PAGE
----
Language-Based Learning Disability: Games to Improve Language Skills
A child who is diagnosed with a language-based learning disability can face a variety of challenges, especially in school. There are countless types of therapies used and directions taken by SLPs, in special education classrooms, and by teachers who adjust curriculum to meet these children’s needs. Help keep some of the fun in therapy and learning new skills by trying some of these games and activities.
What Is a Language-Based Learning Disability?
The American Speech-Language-Hearing Association defines a language-based learning disability (LBLD) as :
“…problem[s] with age-appropriate reading, spelling, and or writing…This disorder is not about how smart a person is. Most people diagnosed with learning disabilities have average to superior intelligence.”
While perhaps the most common form of LBLD is dyslexia, there are many other types of challenges that children face for reading comprehension, receptive language skills, spelling difficulties, and more.
Language-Based Learning Disability – Spelling Games
Scrabble Junior – Kids who are challenged with spelling can benefit from this visual-based version of the classic. There are two sides to the game board for different levels of play, and there are pictures that help give visual clues about the words being spelled.
Clothespin Spelling – Invest in 100+ clothespins (the kind that have a spring release) and on each one write a letter of the alphabet, using a permanent marker. Make several copies of the most commonly used letters and use different colors of markers to represent consonants and vowels. When your child practices spelling words have him clip the clothespin to a yardstick or ruler instead of writing out the word or trying to spell completely orally. The tactile activity helps the brain to create a memory of the word.
All About Spelling – This is a comprehensive spelling curriculum that involves a multi-sensory approach to teaching spelling skills. It can be used for kids of all abilities, but those who struggle with the nuances of spelling can sometimes benefit the most.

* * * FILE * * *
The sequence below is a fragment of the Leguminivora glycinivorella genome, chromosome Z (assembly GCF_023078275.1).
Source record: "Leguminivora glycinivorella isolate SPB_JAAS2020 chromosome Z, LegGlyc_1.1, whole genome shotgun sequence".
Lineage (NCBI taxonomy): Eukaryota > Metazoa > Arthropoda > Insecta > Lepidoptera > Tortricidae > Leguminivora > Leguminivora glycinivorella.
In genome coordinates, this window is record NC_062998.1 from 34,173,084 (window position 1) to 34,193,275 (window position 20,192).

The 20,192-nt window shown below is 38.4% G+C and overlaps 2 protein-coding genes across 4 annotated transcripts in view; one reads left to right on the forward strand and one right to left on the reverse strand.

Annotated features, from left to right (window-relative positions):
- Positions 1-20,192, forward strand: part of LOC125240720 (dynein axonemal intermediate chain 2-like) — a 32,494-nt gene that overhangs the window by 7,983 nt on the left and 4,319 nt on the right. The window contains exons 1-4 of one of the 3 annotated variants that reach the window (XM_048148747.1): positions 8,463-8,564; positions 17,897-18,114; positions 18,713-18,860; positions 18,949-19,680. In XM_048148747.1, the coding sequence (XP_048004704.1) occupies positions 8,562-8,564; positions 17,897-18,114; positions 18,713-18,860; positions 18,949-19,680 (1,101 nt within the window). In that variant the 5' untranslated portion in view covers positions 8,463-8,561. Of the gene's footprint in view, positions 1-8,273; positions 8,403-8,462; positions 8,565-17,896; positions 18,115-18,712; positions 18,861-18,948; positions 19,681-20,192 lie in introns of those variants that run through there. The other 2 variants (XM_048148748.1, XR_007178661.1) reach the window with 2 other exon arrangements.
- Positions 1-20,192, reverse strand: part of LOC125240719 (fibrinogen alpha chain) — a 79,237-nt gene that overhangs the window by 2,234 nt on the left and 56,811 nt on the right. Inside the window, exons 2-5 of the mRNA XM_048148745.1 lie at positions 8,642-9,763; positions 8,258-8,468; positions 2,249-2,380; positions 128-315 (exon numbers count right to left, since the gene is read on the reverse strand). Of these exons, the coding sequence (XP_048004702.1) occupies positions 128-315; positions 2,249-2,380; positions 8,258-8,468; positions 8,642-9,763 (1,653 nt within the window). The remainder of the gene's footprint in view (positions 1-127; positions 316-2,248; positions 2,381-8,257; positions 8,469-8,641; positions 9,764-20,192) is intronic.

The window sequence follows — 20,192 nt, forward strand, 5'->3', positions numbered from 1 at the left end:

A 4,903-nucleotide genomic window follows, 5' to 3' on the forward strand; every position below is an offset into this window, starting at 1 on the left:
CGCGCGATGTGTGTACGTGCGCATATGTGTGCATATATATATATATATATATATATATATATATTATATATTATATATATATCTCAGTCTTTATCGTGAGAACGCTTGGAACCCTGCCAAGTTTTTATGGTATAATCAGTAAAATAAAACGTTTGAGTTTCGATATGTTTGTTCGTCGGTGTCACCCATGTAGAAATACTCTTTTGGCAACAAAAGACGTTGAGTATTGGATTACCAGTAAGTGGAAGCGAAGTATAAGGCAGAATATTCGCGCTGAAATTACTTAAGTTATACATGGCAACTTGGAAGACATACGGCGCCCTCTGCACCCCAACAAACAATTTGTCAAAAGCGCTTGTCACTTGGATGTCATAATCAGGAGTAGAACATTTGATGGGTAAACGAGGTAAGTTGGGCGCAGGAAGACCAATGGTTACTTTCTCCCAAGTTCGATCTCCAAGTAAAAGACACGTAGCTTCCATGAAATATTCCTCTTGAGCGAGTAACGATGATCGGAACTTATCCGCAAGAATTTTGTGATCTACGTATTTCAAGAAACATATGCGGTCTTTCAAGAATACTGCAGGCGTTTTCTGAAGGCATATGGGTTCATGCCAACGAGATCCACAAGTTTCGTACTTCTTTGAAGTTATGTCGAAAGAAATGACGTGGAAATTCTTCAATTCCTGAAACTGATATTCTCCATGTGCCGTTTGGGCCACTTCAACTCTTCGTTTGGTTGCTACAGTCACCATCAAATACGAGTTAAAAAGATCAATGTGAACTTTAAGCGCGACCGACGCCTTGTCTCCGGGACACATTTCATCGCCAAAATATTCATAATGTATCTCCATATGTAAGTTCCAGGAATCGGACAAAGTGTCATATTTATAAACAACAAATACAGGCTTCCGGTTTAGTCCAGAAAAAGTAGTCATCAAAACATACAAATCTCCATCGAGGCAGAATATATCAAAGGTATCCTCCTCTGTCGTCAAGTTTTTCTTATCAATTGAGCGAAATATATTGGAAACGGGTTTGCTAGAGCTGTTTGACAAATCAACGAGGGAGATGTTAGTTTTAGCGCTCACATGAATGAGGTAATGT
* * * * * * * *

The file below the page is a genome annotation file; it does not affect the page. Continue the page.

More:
Language-Based Learning Disability – Writing and Reading Activities
For The Record – This activity works great for things like short answer or story assignments. Give your child a pocket recorder (like what might be used by a reporter on the scene), or download an app like this one that records voice. Have him record his voice with his answers or his story, encouraging him to use complete sentences and speak very slowly. For kids with very pronounced writing disabilities you can transcribe for them so they can see their ideas on paper, or your child might be able to then translate for him or herself. The benefit of this activity is that a child who has a language disability can break down the writing process into smaller steps (formulating the ideas is separate from writing the ideas).
5 Finger Paragraphs – It is less overwhelming to be able to imagine a paragraph “fitting” into the palm of the hand. Teach kids to use the 5 finger rule for paragraphs. 1. Main sentence, 3 supporting ideas, concluding sentence.
Talking Word Processors – When your child types, these apps and programs can read the words, phrases, or sentences as auditory feedback. Some programs like this one from Knowledge Adventure also allow kids to add graphics and sounds.
StoryBuilder – This app is designed for older children who struggle with reading and writing skills. It includes 50 different story lines and 500 questions that are designed to help the child navigate the writing process.
Reading, writing, and spelling skills can be the foundation for a strong education. These games and activities can help children who struggle with these skills to build the strongest foundation possible. What are some of your go-to games or activities for kids with language-based learning disabilities?